AB - Objective: We examined data from a contemporary cohort of extreme prematurity (EP) infants admitted to an all-referral Children's Hospital neonatal intensive care unit (NICU) to determine whether prophylactic indomethacin (PI) may continue to benefit these patients. Study Design: An observational study utilizing the small baby ICU data registry that was queried for all EP infants admitted between 2005 and 2014 with documentation of PI use (671 total EP infants; 141 (21%) did not receive PI (control); 530 (79%) received PI (PI). This cohort of EP infants was born at outside hospitals and transferred to our level IV NICU with a mean age on admission of 13 days, well after the PI would have been administered. Results: No difference existed between the control and PI groups in gestational age, birth weight, severity of illness, other in-hospital outcomes or developmental delay. PI infants had a significantly lower mortality rate (P=0.0004), lower relative risk (RR) for mortality 0.52 (95% confidence interval (CI) 0.37 to 0.73, P=0.0001) and lower RR of developing the combined outcome of death or bronchopulmonary dysplasia (RR 0.91, 95% CI 0.85 to 0.98, P=0.012) when compared with the control group. Notably, there was no significant effect of PI on incidence of severe intraventricular hemorrhage or patent ductus arteriosus ligation. Conclusion: PI administration was associated with improved survival in EP infants referred to a level IV Children's Hospital NICU.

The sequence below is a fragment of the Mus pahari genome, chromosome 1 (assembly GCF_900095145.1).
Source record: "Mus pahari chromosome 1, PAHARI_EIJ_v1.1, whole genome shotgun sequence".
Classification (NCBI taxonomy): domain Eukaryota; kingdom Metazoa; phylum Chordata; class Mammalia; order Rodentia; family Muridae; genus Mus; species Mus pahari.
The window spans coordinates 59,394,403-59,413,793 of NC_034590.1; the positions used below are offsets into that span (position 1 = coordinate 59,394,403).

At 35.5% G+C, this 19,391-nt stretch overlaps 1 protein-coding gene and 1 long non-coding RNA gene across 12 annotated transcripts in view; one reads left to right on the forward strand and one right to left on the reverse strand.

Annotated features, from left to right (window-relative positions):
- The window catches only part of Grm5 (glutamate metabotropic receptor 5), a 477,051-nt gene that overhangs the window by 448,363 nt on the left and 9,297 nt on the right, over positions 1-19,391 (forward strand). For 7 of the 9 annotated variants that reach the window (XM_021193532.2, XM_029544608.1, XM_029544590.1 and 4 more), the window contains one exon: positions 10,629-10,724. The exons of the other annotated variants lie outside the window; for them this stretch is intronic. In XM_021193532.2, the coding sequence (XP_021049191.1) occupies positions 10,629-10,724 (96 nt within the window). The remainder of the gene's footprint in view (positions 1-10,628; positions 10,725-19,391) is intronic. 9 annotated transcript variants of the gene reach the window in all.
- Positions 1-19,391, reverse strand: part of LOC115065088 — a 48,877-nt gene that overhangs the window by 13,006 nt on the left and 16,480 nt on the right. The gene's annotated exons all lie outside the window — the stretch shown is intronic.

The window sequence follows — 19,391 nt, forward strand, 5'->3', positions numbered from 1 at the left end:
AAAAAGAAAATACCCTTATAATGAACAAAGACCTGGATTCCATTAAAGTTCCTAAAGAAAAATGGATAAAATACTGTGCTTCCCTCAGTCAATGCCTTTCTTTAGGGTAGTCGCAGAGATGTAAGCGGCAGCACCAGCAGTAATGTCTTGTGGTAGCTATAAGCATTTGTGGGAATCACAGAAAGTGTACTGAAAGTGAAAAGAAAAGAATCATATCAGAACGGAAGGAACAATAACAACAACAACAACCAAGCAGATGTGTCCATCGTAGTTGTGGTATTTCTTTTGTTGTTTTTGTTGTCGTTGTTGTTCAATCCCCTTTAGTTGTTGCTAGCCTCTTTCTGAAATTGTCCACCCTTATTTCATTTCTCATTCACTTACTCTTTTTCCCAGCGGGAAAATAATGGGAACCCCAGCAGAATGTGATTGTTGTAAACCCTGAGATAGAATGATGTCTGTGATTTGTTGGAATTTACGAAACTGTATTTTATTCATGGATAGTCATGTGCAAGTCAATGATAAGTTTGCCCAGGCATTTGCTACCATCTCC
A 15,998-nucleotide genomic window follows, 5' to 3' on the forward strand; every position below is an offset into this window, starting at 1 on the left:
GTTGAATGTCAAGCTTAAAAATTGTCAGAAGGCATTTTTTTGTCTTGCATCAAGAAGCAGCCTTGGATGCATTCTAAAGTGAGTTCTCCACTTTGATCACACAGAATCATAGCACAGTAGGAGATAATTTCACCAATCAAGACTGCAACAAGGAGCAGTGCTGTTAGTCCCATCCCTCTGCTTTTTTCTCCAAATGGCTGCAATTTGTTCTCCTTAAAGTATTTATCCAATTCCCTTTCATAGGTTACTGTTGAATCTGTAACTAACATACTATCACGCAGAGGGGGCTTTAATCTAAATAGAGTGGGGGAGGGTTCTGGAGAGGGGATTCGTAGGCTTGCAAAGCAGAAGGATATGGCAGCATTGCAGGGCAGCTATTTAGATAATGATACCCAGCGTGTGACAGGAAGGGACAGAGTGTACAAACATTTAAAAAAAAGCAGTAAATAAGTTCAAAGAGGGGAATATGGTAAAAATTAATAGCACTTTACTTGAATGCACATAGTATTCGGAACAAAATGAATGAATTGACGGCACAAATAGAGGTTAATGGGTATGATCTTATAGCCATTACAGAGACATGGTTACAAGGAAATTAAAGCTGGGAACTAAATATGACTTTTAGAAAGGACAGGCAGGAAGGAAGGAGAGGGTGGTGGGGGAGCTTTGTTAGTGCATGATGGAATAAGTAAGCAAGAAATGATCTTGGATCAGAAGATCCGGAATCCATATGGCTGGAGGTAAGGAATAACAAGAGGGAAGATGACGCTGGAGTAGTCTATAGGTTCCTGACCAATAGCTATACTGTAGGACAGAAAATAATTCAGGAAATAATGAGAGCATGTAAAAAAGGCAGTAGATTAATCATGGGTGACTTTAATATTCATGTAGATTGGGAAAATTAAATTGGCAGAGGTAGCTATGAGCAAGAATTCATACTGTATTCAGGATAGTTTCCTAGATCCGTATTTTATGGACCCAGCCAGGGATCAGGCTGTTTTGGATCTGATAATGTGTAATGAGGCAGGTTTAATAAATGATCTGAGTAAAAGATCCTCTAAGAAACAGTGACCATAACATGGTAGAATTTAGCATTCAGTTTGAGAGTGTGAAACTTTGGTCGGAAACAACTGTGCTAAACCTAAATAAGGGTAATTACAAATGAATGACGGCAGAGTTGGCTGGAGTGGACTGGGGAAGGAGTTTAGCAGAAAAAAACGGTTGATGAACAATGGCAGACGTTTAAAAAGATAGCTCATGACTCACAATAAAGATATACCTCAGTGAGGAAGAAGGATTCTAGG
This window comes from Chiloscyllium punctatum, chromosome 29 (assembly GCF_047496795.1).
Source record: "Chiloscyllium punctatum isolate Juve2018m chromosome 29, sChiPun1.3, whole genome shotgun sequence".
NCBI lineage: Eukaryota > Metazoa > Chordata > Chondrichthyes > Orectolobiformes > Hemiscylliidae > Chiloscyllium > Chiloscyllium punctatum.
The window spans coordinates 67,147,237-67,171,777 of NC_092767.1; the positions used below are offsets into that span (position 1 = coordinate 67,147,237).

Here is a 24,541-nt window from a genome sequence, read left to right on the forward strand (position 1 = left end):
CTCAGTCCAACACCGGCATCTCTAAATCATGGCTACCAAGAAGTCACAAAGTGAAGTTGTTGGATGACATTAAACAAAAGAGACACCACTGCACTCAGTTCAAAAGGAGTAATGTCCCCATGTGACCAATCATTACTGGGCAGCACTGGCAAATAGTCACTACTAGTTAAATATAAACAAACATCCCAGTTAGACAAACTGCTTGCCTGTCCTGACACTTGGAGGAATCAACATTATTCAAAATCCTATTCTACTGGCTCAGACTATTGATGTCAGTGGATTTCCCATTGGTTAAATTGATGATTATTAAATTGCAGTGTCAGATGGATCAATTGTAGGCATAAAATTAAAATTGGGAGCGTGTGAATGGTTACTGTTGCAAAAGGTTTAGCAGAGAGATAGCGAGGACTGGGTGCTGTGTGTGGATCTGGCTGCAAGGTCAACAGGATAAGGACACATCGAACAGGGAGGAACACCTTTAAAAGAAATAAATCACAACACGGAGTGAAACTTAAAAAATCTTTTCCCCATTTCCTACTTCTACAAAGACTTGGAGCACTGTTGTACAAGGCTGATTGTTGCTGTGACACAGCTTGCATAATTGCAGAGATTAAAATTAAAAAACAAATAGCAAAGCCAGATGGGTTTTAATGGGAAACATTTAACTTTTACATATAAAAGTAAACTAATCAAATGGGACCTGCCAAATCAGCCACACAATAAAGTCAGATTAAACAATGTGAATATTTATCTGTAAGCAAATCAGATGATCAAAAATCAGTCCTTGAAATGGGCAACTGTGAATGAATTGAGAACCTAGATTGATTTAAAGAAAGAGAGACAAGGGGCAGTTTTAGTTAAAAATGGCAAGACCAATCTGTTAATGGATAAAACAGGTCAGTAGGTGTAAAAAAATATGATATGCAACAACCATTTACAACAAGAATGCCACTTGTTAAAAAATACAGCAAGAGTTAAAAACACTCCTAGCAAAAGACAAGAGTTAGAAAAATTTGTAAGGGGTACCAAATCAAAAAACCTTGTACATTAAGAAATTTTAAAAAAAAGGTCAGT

UR - http://www.scopus.com/inward/record.url?scp=85028620337&partnerID=8YFLogxK

UR - http://www.scopus.com/inward/citedby.url?scp=85028620337&partnerID=8YFLogxK

U2 - 10.1038/jp.2017.71

DO - 10.1038/jp.2017.71

M3 - Article

C2 - 28617424

AN - SCOPUS:85028620337

VL - 37

SP - 932

EP - 937

JO - Journal of Perinatology

JF - Journal of Perinatology

SN - 0743-8346

IS - 8

ER -